What picture immediately springs into mind when Harley-Davidson is mentioned? The average person in an association game would likely say, "motorcycle". Indeed, Harley and motorcycle seem almost synonymous. Harley-Davidson is a household name to motorcycle enthusiasts, and the company is inarguably successful. In fact, they just celebrated their 100th anniversary in 2003. However, success was not always easy for this well-known company. It is no secret that they went through a major crisis in the mid-1980's. Ozley and Teerlink (2000) explain that during this time, "The ferocious competition from Japanese imports coupled with quality problems, lagging product design and development, and high manufacturing costs, created a major crisis at the motorcycle maker..."
The crisis situation above is far from obsolete in today's society. In fact, it seems to be a most prevalent topic at present, especially during the election season as politicians discuss the countless jobs which are rapidly being shipped overseas where companies can acquire cheaper labor.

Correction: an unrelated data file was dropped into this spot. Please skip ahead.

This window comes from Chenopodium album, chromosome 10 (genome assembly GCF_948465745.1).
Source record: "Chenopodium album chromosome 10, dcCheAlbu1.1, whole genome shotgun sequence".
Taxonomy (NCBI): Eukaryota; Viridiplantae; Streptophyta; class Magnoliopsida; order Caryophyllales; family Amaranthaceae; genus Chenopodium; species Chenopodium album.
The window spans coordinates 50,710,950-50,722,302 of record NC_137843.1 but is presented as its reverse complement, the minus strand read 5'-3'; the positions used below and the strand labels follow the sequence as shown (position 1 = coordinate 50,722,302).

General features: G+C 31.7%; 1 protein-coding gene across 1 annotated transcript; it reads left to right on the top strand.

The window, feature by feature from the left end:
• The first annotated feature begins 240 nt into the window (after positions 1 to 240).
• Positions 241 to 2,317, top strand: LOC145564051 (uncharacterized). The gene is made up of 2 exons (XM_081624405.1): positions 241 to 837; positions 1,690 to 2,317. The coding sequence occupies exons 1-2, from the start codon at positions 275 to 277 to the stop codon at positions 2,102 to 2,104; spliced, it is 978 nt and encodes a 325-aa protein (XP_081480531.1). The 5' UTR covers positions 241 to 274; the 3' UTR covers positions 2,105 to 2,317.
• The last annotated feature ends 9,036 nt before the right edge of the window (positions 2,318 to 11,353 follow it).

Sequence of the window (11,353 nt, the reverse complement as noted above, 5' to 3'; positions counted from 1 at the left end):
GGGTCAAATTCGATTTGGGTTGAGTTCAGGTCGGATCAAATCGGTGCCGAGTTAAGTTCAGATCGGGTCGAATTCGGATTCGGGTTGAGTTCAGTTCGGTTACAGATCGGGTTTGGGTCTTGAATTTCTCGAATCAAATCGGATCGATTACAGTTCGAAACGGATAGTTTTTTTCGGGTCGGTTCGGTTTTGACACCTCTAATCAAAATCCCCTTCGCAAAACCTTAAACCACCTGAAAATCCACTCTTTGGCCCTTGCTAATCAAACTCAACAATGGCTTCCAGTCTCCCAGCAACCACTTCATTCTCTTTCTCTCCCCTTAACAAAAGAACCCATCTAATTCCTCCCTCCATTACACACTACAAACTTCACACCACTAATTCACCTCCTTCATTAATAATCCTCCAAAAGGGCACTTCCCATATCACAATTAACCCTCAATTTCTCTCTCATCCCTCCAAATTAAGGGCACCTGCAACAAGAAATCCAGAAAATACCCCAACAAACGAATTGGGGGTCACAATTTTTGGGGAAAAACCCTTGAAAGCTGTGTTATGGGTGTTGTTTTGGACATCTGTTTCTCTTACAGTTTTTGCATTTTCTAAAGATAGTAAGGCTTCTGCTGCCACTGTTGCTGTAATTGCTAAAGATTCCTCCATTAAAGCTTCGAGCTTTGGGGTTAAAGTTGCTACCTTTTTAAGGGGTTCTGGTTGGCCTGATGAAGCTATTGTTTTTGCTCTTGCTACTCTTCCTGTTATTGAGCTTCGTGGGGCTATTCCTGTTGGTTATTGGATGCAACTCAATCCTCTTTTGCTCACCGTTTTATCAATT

Fortunately, a case like Harley-Davidson can provide hope, and studying Harley's experience may give a struggling company insight on how to overcome the challenges they face. Opportunely, not only has this case been well documented, the now retired CEO, Rich Teerlink, and Lee Ozley, "the organizational consultant and coach", who were two major players in Harley's transformation, have written a book detailing the ultimate business journey firsthand, called More Than A Motorcycle: The Leadership Journey at Harley-Davidson (Ozley & Teerlink, 2000). The first and most obvious question is: How did Harley-Davidson turn themselves around 180 degrees and not only survive the crisis but thrive thereafter?
The simple answer to this question is Harley's people. At this point in time, Harley's corporate organizational structure was similar to many corporate configurations with a bureaucratic, top-down type of command. Executives issued demands that were promptly...